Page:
“I’m very thankful to my whole team for giving me this opportunity,” said García, who owns a record of 14-0, with 10 knockouts. “It’s time to show the world that there was a Dominican fighter hidden in the shadows and he’s ready to pounce on this chance.”
García stepped in to face Colbert after WBA Super Featherweight Champion Roger Gutiérrez withdrew due to a positive COVID-19 test. Despite the sudden change, the 30-year-old is prepared for what the supremely-skilled Colbert brings to the ring.
“I don’t consider Chris Colbert particularly dangerous,” said García. “I’ve watched him fight before and I know that I do have to be agile since he is very fast. I have been sparring with many training partners that have styles similar to his here in Las Vegas and that should help me adjust once we’re in the fight.”
Trained by renowned coach Ismael Salas in Las Vegas, García has sparred with champions and top contenders including Devin Haney and Rolando “Rolly” Romero. He enters this fight coming off the most impressive victory of his career, a unanimous decision triumph over Isaac Avelar in December 2021.
“I make sure I stay in shape even if I’m not training for a specific date or opponent,” said García. “I heard about this opportunity when I got back to Las Vegas from the Dominican Republic, and I just knew I had to grab the bull by the horns. I am making sure that I make the most of this by having the best possible preparation.”
The San Juan de la Maguana, Dominican Republic product knows this is his chance to go from underdog to world championship contender, and plans to show off his versatility and power in the biggest fight of his career to date.
“People will witness my potential on February 26,” said García. “They are also going to find out that I can brawl or be tactical from any kind of distance. If I had to define myself as a boxer in one word, that would be ‘versatile’. My power is a weapon because I can hurt you with anything and everything that I throw.”
García is an avid Boston Red Sox fan who used to play baseball and dream of hitting home runs at Fenway Park while admiring Dominican baseball legends such as Pedro Martínez, David Ortíz, and Manny Ramírez. His family wanted him to study, but it was his stepbrother who turned him to boxing when García was a teenager.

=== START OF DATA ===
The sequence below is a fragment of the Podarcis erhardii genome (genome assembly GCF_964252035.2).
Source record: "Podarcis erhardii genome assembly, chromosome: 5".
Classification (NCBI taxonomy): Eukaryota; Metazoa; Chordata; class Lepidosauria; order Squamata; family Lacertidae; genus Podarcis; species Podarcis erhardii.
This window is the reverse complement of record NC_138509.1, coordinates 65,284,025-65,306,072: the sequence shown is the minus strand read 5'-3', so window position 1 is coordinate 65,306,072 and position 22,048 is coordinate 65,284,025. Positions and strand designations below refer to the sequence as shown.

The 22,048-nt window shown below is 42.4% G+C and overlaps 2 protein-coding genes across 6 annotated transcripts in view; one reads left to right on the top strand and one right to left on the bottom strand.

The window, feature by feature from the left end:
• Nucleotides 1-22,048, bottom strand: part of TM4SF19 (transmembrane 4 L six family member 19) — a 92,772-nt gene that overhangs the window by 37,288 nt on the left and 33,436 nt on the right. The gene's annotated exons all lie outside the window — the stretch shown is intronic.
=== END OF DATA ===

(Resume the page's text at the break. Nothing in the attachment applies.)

“Baseball was my first love, but my older stepbrother Derlin Valdez used to box and he would encourage me to do the same,” said García. “He kept telling me to go to the gym and, when I was 14, I decided to heed his advice and dedicate myself to boxing. I didn’t really want to at first, but I also didn’t have the resources I needed to be a true professional baseball prospect.”
García turned pro in December of 2016 after a runner-up finish at the 2015 Pan-Am Games in Toronto and qualifying for the 2016 Olympics in Rio de Janeiro.
“I waited for the (2016) Olympics before turning pro,” said García. “My dream was to win a medal, and I didn’t get to because of an unfair loss during the preliminary rounds.”
Six years later, boxing is still a family matter in the García household. That is what drives him to succeed.
“My goal is to be a world champion, and I’m dedicated to showing my family that I am indeed able to be successful as an athlete,” said García. “They wanted me to study, study, study and study some more, but I’m showing them that I achieved my goal.”